I left her in the kitchen to ponder the mystery. Beside the bed was a cabinet. I kept my treasures in it. Space was made for the comics. I’d read them that evening until someone noticed that I hadn’t turned my light out. Even then, if there was a chance of it, I’d keep straining my eyes over the fading print until I could see no more.

It was bliss in that room and I’ve often wished that I could travel back in time and read once more by the light of the lamp with the orange shade. It had golden tassels hanging down and there were blue flowers – hydrangeas I think, growing their patterns on the purplish wallpaper. A hideous room of seventies tackiness.

Most nights the old cat would join me on the bed. She’d stand marching on the spot in a state of delirium trying to free her claws from the tangle of threads. It was an endless process and when she really got into it strands of dribble would connect her mouth with the counterpane. She had a strange name – Tuppy, and I never thought to ask why.

There was a grey vent in the room that blew in warm air in the winter time. If you put your ear up to the vent you could hear the house breathing. Better still, you could hear everything that was being said down in the lounge. But, what with Granny being deaf in one ear and Grandad having to shout all the time, you didn’t really need the vent to know what was going on.

Plastic spoons and a cat’s name. Such are the things that keep me awake at night and wondering.

Rabbit Ink

I leave the computer store empty handed. Epson have changed the way they do business: I can’t buy the cartridge I need – Light Cyan – unless I pick up a multi-pack which comes in at £49. January, to misquote T.S Eliot, is the leanest month. En route to the car I remember the pet store and zigzag my way from vehicle to shop. At last I find a bargain – 10kg of dried cat food that comes in at half the price of the stuff we’ve been buying in the supermarket. I hook a sack under my arm when my daughter pulls me off course. I nearly pull her back on course and head for the check out when I think ‘what’s the hurry?’ I follow her gaze.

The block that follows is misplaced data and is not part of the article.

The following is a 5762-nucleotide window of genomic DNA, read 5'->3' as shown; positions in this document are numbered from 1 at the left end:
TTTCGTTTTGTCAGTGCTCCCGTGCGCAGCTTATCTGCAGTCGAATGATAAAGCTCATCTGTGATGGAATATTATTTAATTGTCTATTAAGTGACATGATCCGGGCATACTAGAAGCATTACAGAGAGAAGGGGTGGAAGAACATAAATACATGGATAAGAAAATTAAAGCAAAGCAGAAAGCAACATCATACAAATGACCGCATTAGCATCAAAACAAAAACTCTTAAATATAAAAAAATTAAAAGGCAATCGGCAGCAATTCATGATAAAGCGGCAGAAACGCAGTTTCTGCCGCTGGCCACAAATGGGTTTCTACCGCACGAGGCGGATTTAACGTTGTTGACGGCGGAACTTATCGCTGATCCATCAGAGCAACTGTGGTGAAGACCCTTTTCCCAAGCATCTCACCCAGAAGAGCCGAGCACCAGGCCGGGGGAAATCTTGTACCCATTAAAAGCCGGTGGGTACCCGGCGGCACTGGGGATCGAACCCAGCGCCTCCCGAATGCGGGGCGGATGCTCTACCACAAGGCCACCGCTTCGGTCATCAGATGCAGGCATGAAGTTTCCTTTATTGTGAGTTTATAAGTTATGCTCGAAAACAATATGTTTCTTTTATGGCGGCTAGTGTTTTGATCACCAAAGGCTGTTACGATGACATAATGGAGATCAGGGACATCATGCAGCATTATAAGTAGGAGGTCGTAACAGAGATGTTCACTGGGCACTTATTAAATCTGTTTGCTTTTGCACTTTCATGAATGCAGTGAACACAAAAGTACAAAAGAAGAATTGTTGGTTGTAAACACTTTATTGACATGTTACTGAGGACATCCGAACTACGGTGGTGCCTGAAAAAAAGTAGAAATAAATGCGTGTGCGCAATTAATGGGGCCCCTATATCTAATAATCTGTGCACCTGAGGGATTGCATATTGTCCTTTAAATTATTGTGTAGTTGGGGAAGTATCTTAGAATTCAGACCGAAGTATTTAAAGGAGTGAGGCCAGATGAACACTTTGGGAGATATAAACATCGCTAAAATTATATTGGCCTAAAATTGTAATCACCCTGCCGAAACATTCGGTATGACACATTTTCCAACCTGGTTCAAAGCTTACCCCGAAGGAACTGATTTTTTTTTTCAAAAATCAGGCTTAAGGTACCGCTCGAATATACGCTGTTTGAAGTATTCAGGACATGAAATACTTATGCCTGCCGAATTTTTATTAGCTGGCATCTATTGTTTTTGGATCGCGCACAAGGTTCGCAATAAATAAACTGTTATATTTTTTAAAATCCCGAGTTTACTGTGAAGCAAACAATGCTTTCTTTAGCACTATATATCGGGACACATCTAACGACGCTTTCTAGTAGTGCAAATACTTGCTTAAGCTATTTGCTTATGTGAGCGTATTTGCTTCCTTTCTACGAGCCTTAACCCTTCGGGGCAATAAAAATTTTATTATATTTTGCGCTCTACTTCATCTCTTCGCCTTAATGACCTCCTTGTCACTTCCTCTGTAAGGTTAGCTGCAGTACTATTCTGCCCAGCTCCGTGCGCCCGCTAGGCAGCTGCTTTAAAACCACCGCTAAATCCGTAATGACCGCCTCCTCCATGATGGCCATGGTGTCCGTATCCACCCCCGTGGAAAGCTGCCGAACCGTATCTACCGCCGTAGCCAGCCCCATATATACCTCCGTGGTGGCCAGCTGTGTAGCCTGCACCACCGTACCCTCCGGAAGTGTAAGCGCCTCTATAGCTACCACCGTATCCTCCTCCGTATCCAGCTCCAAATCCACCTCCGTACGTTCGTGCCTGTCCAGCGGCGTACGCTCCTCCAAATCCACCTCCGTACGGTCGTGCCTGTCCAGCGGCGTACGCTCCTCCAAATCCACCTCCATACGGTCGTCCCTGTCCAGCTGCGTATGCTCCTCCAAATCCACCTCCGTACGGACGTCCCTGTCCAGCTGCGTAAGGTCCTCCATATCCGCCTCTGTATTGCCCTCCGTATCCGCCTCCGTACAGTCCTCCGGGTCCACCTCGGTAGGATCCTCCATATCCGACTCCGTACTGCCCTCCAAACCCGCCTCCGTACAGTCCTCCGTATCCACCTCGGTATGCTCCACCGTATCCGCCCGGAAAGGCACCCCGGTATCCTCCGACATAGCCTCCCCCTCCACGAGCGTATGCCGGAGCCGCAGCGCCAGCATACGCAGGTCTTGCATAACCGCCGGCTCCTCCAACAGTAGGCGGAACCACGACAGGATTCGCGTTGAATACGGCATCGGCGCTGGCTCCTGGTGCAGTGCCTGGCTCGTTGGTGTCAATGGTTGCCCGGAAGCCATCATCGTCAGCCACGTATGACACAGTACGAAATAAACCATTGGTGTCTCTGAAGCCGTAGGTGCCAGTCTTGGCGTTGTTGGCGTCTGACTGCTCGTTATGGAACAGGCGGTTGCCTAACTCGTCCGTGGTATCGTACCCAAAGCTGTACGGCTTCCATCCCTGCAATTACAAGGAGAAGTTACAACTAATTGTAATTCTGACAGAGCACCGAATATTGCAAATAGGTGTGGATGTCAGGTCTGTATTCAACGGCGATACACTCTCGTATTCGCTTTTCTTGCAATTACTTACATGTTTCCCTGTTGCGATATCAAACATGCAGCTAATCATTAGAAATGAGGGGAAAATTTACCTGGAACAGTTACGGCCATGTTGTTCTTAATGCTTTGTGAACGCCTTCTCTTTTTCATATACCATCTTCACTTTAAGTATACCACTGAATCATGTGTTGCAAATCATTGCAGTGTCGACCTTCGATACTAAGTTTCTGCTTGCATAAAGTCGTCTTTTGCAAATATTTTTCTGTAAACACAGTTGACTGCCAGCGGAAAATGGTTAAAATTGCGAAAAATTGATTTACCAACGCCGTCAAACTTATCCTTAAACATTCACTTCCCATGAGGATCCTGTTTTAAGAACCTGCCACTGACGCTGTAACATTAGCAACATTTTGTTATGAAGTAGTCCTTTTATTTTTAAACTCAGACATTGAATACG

She’s looking at a series of glass boxes that house furry creatures with exotic names. Grey and beige rodents. If you came across one of these things out of context, sitting on your kitchen worktop for example, or behind your television, you’d shriek and run for your life. They have fancy, unpronounceable names. But without any hesitation, I say to my daughter, ‘they’re rats.’ Another box houses black rabbits with very long ears. Unlike the ink cartridge, you can buy them individually – or as a set that comes in at considerably less than £49.

Tuesday, 27 December 2011

The Sense Of It All

White knuckles...
mirror, mirror
on the wall,
falls and smashes
on the floor

reflecting mushroom
shaped chairs
growing, spawning
on forest
coloured carpet

fabric stretched tight
over foam bulbs

sit in the forest
sit on the floor

talk our way
back into the
sense of it all

Monday, 26 December 2011


I found a tree. Sat under it cross-legged like some kind of mystic.
Sometimes smoking, sometimes reading. Hoping, most of all, that
no-one would ever see me this day. Sometimes I’d lie flat to avoid
the gaze of a passing tractor driver.

That morning I’d watched her drive away. The sun was shining